We now know that obesity and its related diseases (high blood pressure, high cholesterol, heart disease, diabetes, fatty liver, obstructive sleep apnea, arthritis to name a few…) are a global epidemic. We also now know that as Americans we are bigger than we’ve ever been: The average U.S. adult now has a body mass index (weight (kg) / height (m)2) that are classified as overweight and just shy of qualifying as obese. That means that most of us are facing serious health consequences due to obesity.
While there are a variety of diets, exercise plans, and medicines that are available to assist us in our weight loss journey, it is often difficult to achieve lasting success. When we are unsuccessful with losing weight with these conservative measures, the typical remaining option is weight loss (bariatric) surgery. The most common operations performed in the U.S. are the laparoscopic sleeve gastrectomy and Roux-en-y gastric bypass. Both operations are associated with significant weight loss and substantial and meaningful improvements in obesity-related diseases like diabetes.
Yet despite these impressive results, less than 1% of potential candidates end up undergoing the operation and it appears that there is a lot of stigma and confusion related to these surgeries. Two recent studies have shed some light on this problem.
In a recent telephone survey of 948 individuals, nearly half (49.4%) of respondents thought people had bariatric surgery for cosmetic rather than medical reasons, and 39.1% felt that people undergoing surgery were choosing “the easy way out.” Perhaps even more concerning, just 19.2% thought insurance should always pay for such surgery. This highlights a pervasive negative public perception of obesity and weight loss surgery, despite the prevalence of obesity and proven benefits of these operations.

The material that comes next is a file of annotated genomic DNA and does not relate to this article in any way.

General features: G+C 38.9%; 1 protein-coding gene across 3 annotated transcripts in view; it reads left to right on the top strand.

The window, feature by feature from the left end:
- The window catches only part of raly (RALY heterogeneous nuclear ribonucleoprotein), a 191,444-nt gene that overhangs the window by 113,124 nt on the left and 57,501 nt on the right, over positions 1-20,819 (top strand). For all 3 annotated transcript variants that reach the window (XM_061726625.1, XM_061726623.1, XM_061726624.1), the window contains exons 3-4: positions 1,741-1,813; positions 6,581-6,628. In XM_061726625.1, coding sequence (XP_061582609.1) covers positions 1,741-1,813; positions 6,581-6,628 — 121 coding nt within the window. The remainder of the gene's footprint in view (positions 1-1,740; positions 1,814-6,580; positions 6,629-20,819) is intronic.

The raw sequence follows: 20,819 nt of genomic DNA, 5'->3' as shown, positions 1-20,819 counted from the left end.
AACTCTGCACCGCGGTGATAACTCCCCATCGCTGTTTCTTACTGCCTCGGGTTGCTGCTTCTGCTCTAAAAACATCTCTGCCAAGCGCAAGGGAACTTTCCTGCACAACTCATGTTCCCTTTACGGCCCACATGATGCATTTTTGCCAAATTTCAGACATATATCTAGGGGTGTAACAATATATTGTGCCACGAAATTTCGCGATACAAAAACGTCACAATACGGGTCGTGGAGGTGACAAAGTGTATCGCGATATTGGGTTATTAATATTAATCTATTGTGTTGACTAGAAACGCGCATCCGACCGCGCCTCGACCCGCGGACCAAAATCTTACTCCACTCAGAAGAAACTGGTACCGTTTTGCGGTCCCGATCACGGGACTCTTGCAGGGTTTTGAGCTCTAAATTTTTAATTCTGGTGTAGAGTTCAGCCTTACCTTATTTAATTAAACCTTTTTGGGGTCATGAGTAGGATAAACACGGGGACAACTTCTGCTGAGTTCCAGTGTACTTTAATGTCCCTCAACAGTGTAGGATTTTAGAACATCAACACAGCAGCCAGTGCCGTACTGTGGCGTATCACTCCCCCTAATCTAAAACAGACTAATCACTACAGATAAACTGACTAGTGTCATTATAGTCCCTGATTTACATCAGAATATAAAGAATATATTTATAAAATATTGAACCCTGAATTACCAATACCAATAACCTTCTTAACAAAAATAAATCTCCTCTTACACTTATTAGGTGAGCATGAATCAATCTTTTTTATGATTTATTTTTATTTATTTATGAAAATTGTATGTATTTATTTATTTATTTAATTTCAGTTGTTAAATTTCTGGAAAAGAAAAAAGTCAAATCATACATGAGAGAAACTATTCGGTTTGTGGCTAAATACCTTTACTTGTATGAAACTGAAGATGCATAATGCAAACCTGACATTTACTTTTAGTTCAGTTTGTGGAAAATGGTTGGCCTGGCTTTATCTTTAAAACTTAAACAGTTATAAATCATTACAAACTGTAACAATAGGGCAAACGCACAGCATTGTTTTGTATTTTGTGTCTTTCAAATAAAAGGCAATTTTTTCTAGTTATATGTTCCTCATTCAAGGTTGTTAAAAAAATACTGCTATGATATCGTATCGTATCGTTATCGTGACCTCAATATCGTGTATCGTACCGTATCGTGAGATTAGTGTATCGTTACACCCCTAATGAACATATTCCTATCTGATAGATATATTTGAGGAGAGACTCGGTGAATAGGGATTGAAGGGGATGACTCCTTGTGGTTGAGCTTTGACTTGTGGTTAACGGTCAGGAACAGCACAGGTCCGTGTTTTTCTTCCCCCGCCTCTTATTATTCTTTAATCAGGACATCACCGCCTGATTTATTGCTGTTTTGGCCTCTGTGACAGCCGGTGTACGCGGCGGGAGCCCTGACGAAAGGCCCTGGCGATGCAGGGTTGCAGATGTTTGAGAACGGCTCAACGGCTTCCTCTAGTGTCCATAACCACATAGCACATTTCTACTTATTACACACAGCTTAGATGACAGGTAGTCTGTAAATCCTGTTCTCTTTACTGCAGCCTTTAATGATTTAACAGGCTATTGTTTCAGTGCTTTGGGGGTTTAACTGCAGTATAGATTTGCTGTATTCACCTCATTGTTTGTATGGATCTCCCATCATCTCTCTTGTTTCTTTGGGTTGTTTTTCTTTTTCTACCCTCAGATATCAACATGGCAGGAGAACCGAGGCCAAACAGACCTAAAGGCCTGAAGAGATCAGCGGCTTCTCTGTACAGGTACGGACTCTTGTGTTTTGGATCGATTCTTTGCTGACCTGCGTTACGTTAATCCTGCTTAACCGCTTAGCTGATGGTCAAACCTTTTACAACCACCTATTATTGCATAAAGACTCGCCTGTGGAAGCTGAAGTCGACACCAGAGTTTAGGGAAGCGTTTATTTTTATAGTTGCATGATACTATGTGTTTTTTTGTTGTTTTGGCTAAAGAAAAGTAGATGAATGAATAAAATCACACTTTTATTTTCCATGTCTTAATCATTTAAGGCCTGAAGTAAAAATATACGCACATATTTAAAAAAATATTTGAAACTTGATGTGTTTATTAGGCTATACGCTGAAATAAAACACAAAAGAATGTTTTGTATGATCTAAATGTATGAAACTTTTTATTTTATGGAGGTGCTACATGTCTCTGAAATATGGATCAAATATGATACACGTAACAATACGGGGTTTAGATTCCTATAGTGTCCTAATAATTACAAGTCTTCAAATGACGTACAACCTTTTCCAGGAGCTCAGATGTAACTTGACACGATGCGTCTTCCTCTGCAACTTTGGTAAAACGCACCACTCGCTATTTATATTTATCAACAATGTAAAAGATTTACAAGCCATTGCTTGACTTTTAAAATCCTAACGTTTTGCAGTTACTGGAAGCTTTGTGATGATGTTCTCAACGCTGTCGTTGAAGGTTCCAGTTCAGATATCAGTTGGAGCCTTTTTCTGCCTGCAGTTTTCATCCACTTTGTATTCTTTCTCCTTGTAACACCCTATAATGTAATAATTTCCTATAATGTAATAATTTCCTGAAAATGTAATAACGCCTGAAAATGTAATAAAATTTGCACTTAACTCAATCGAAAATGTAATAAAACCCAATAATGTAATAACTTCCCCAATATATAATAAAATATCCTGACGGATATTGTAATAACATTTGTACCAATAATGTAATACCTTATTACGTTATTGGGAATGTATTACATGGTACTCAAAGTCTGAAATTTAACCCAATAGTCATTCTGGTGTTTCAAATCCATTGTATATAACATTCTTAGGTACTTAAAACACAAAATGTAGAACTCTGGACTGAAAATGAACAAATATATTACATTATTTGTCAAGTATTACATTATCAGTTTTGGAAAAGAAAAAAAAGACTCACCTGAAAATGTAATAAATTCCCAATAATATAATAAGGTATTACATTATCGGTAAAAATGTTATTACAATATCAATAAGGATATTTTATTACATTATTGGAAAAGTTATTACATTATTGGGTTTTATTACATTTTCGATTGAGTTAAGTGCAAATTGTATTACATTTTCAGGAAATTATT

A second large survey study including 815 respondents tried to answer the question: What is most important to you in choosing a weight loss operation? Perhaps unsurprisingly, the results confirm that what patients are looking for is the most ‘bang for their buck.’ The most important factors included a higher amount of weight loss, resolution of obesity-related diseases, and lower out of pocket costs. It is also interesting to see that patients would be willing to pay $5470 for losing each additional 20% of excess body weight (current weight – ideal weight/ideal weight x 100), and $12,843 for resolution of existing medical conditions. Unfortunately, insurance doesn’t always cover the operation, and medical providers have little training and experience in discussing costs with patients.
Regardless of which path you choose, it is important to recognize that doing something positive your health is never a bad idea. Deciding on the best approach for you is complex, and many factors including time, complexity, risk, costs and results play a role. For many patients who have not achieved lasting success with diet and lifestyle changes, the ESG procedure offers a safe, non-surgical, cost-effective option that can provide the boost in weight loss to jumpstart their path to a healthier life. Find out if the ESG is right for you!